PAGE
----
## THE no is Chronicles

A strange trick indeed. The KD is cut into 5 pieces. The face-down pieces are then assembled to form the original card again, Fig. A.

Now the pieces are turned face-up and the face-up KD is assembled. But where it took 5 pieces to form the facedown card, it takes only 4 pieces to form the face-up card! The face-up KD is shown in Fig. B. The spectator himself may assemble the card as there is no trickery.

The trick is self-working. You do not

Mils u no bii Matsuyama's

load in, steal out or switch pieces. You use just the apparatus shown on the previous page. The card can be carried in the wallet and is always ready to work.

Method: Mitsunobu Matsuyama suggests that you peel a King of Diamonds, then cut the face portion and glue it to the back portion so that it looks like Fig. C below.

Now repeat the process with the face-up red-backed KD, but trace it from Fig. B on the previous page.

Cut the face-up KD along the cut lines. You will have four pieces. Glue these face-up pieces to the corresponding blue-backed pieces. The face-up red-backed pieces are glued to the face-up blue-backed pieces. Then trim the excess from the red-backed face so that they line up with the blue-backed pieces to which they are glued.

If the card is assembled face-down as in "A" and then turned over, it will look like "C". If the card is assembled face-up and turned over, it will look like "D".

The pieces can be carried in the wallet. When ready to perform, dump the pieces out, turn all five face-down and have the spectator assemble the facedown card.

After he's done this, turn all five pieces face-up. Make it plain that you are not switching pieces. Then ask him to assemble the face-up card. He discovers (usually with shock) that while it took five pieces to assemble the complete

The complete card is then turned face-down and the card cut as shown in Fig. A on the previous page.

Those who may have trouble dry-splitting a playing card can use the following method of making the card. For the sake of this eiqplanation, we will use a red-backed KD and a blue-backed KD.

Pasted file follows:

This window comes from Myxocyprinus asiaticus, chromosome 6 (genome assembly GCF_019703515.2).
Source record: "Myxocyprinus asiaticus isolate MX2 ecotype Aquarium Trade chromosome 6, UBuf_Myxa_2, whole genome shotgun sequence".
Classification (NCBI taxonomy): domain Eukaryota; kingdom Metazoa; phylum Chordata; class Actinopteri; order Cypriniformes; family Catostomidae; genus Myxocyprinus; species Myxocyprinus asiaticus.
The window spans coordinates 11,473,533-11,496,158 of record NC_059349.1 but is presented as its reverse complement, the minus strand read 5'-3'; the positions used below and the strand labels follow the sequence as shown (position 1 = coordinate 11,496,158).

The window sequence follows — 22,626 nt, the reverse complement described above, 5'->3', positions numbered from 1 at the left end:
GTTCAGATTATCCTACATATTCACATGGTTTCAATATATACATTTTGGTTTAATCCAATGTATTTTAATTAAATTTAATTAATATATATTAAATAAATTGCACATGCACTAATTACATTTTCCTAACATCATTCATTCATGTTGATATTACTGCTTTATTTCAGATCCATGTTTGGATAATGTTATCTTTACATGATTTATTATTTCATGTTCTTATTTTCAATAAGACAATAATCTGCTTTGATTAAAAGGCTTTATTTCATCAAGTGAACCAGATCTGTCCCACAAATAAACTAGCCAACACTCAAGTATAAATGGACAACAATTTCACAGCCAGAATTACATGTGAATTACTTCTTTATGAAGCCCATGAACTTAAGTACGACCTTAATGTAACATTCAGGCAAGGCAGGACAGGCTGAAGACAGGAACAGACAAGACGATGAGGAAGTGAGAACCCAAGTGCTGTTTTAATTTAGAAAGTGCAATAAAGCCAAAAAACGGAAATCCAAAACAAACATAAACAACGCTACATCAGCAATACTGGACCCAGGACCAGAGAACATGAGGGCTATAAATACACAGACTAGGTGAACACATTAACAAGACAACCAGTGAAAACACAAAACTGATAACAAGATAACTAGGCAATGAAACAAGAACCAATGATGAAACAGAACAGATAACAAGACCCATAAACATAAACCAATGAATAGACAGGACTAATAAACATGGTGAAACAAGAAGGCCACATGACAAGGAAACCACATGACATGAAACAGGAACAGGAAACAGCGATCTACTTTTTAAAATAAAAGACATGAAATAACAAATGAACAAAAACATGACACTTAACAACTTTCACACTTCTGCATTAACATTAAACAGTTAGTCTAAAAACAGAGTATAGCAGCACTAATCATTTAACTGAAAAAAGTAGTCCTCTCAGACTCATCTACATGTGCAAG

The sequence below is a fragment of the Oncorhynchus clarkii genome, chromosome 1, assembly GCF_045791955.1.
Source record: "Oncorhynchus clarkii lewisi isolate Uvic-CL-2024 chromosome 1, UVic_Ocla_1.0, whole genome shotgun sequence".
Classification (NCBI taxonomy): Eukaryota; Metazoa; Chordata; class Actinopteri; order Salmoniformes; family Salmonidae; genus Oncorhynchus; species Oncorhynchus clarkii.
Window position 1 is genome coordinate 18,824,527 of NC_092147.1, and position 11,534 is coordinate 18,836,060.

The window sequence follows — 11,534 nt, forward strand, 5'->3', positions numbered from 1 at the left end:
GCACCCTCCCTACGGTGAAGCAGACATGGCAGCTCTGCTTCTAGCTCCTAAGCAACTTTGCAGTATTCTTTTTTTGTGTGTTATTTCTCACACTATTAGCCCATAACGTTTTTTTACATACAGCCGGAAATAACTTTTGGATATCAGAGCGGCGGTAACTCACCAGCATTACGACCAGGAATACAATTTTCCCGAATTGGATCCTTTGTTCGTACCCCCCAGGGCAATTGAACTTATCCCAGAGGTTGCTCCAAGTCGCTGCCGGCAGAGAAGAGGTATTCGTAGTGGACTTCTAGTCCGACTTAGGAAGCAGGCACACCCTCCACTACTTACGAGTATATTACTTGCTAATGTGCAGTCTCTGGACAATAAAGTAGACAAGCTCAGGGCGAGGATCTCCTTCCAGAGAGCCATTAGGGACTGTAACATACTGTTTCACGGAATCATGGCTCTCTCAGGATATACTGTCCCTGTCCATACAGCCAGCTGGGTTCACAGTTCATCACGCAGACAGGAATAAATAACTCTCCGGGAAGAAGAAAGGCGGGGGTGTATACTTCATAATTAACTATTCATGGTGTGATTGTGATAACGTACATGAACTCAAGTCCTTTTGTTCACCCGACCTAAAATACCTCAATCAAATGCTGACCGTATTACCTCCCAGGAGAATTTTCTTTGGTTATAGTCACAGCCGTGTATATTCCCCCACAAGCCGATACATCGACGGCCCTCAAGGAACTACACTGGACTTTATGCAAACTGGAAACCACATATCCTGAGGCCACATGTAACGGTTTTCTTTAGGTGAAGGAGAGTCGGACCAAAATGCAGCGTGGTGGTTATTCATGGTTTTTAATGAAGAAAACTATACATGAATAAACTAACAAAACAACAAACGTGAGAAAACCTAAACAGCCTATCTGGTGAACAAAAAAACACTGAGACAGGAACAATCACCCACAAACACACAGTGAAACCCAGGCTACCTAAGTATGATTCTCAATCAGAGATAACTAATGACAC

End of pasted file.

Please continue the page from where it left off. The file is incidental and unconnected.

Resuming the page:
First note that the playing cards depicted here are the same size as poker size cards. Place the blue-backed card face-down on the table. Place a piece of carbon paper on top of it, carbon side down, and line up Fig. A on top of that. Trace the cut lines. Then place the facedown KD in front of you and go over the cut lines with pen and straight edge.

Cut the card along the cut lines. You will have five face-down blue-backed pieces. Turn each piece face-up.

d face-down card, it takes only four to assemble the face-up card.

At the finish pick up the five pieces and return them to your wallet. If the spectator asks to see the card a-gain, what I do is to have another KD cut as in Fig. B, This is just the regular KD, cut into four pieces. This KD is handed to the spectator, along with the tiny square from the other set. Now the spectator finds a situation where the card assembles with four pieces either face-up or face-down.

If you don't wish to mark up your copy of Chronicles to trace the cut lines, make a xerox copy of the illustrations and use those. If you make a xerox of "A" and a xerox of "B" and paste them together so appropriate pieces match up, you can get an excellent idea of how the paradox works.

### The Turnover Tactic